There are a variety of ways in which people are thought to resolve the sense of dissonance when cognitions don't seem to fit. They can include denying or compartmentalizing unwanted thoughts, trying to explain a thought that doesn't agree with others, or changing what you believe or your behavior. Cognitive dissonance can make people feel uncomfortable and uncomfortable. This is particularly true if the disparity between their beliefs and behaviors involves something that is fundamental to their sense of self.
Many of the most frequently cited examples of cognitive dissonance are when we justify or rationalize negative choices or errors. But sometimes cognitive dissonance can help us establish positive behaviors or changes that our personality or previous habits would prevent us from doing otherwise. A person who experiences internal inconsistency tends to feel psychologically uncomfortable and is motivated to reduce cognitive dissonance. Cognitive dissonance may be due to feeling compelled to do something, when learning new information, or when faced with a decision between two similar options.
In A Theory of Cognitive Dissonance (195), Leon Festinger proposed that human beings strive to achieve internal psychological consistency in order to function mentally in the real world. Cognitive dissonance may be something you don't even notice because your brain resolves it quickly, such as when someone bumps into you on the way to work and you spill your coffee. This type of cognitive dissonance occurs in a person who is faced with a difficult decision when there are always aspects of the rejected object that attract the person who chooses it. Believing that cigarettes are bad for your health, but smoking cigarettes can cause cognitive dissonance anyway.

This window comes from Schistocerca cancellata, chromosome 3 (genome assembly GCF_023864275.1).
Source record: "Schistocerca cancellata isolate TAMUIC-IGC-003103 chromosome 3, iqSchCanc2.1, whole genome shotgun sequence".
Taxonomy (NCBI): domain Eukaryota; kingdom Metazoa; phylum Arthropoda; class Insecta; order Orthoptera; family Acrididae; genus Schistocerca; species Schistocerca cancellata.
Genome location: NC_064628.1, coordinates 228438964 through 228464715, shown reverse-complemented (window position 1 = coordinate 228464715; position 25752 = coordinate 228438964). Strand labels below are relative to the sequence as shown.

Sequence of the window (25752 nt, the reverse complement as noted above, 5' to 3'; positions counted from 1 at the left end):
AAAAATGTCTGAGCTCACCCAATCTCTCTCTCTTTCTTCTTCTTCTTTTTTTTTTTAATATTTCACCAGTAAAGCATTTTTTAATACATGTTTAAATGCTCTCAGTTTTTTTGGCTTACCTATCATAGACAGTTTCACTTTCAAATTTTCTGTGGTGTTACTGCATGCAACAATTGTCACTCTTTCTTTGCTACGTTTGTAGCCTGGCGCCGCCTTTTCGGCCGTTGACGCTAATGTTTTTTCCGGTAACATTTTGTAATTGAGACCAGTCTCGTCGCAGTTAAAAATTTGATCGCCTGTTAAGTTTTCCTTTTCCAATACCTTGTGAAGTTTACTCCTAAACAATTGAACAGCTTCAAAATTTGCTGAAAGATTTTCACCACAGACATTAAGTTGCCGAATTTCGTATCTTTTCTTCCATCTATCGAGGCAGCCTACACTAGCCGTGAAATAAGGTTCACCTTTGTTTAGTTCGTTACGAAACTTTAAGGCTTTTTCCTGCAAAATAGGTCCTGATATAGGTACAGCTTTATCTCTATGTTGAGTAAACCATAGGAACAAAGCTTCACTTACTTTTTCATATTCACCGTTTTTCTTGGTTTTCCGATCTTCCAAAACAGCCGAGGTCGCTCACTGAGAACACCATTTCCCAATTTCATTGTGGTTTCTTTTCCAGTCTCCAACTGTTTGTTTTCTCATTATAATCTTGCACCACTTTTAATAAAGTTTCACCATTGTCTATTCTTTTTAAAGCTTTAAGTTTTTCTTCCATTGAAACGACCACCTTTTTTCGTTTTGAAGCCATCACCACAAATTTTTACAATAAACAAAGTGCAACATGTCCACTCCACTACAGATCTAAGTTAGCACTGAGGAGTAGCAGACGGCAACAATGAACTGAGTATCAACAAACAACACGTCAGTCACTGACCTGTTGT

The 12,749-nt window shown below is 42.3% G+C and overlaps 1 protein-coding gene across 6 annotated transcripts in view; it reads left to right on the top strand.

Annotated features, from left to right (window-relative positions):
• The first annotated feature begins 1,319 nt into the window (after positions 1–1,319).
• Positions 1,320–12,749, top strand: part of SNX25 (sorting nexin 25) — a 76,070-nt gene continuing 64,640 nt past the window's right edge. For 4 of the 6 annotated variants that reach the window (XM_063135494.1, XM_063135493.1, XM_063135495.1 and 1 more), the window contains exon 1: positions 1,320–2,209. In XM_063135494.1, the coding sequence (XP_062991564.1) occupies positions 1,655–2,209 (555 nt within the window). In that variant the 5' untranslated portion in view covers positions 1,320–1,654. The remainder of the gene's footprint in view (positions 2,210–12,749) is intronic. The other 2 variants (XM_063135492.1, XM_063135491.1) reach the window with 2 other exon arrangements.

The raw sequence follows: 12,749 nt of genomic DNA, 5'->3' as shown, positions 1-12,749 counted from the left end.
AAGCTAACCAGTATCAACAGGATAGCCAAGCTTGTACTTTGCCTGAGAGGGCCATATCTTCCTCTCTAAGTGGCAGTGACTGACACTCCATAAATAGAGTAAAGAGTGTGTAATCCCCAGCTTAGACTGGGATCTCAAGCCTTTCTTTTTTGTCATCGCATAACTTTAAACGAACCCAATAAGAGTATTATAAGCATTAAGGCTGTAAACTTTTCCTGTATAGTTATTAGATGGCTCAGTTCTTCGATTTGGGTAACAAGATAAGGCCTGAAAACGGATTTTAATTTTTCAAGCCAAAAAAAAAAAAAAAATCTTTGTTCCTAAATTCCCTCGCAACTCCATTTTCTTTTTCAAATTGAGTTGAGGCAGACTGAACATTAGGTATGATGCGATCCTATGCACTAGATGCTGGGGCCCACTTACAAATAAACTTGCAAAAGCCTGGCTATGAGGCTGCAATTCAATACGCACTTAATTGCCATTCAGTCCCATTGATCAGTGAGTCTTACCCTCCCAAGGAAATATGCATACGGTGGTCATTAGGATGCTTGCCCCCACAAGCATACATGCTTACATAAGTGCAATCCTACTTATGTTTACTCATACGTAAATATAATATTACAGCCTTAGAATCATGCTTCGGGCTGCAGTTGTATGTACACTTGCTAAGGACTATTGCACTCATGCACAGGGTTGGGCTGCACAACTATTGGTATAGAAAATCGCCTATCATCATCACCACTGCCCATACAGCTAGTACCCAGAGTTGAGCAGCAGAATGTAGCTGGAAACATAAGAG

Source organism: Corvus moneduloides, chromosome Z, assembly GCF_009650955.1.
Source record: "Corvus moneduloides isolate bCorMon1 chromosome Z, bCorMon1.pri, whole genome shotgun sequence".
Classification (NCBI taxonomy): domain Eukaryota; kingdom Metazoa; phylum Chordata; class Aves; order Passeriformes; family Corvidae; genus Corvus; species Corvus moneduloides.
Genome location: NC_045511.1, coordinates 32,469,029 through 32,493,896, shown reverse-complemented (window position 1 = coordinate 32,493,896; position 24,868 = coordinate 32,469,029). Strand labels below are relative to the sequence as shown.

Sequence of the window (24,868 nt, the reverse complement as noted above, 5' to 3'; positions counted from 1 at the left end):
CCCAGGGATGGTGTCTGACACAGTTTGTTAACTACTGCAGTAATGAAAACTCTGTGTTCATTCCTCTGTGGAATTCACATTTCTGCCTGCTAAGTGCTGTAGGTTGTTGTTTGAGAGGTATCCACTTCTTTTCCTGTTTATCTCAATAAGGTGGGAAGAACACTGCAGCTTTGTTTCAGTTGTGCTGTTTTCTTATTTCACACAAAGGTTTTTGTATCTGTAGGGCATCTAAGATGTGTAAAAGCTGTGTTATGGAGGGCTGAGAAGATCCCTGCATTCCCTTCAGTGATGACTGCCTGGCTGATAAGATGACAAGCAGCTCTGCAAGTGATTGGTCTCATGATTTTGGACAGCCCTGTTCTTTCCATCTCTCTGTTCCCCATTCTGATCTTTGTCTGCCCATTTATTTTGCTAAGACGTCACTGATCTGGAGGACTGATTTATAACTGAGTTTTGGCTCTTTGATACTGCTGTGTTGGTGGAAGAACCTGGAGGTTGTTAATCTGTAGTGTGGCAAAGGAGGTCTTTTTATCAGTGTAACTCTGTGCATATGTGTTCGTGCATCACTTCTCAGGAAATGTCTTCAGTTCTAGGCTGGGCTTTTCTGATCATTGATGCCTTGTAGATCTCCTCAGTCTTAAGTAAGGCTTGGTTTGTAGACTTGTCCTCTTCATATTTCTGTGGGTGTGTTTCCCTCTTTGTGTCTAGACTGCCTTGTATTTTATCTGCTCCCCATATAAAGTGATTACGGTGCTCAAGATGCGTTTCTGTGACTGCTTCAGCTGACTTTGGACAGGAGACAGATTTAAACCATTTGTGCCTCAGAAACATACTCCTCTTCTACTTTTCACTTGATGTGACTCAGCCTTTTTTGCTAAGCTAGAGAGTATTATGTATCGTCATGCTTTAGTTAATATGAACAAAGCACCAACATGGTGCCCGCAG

In psychology, cognitive dissonance occurs when a person has contradictory beliefs, ideas, or values and is generally experienced as psychological stress when they participate in an action that goes against one or more of them. Sometimes, the ways in which people resolve cognitive dissonance contribute to unhealthy behaviors or poor choices. When there are conflicts between cognitions (thoughts, beliefs, and opinions), people take steps to reduce dissonance and feelings of discomfort. Everyone experiences cognitive dissonance to some degree, but that doesn't mean it's always easy to recognize.
Changing conflicting cognition is one of the most effective ways to address dissonance, but it is also one of the most difficult, especially in the case of deeply held values and beliefs, such as religious or political inclinations. Additional research found that not only is dissonance psychologically uncomfortable, but it can also cause physiological arousal (Croyle %26 Cooper, 198) and activate brain regions important for emotions and cognitive functioning (van Veen, Krug, Schooler, %26 Carter, 200). Some of the ways in which people reduce the discomfort caused by cognitive dissonance include seeking information that aligns with and supports current beliefs, reducing the importance of conflicting beliefs, and changing beliefs to reduce feelings of conflict. The theory of cognitive dissonance proposes that people seek psychological coherence between their life expectancy and the existential reality of the world.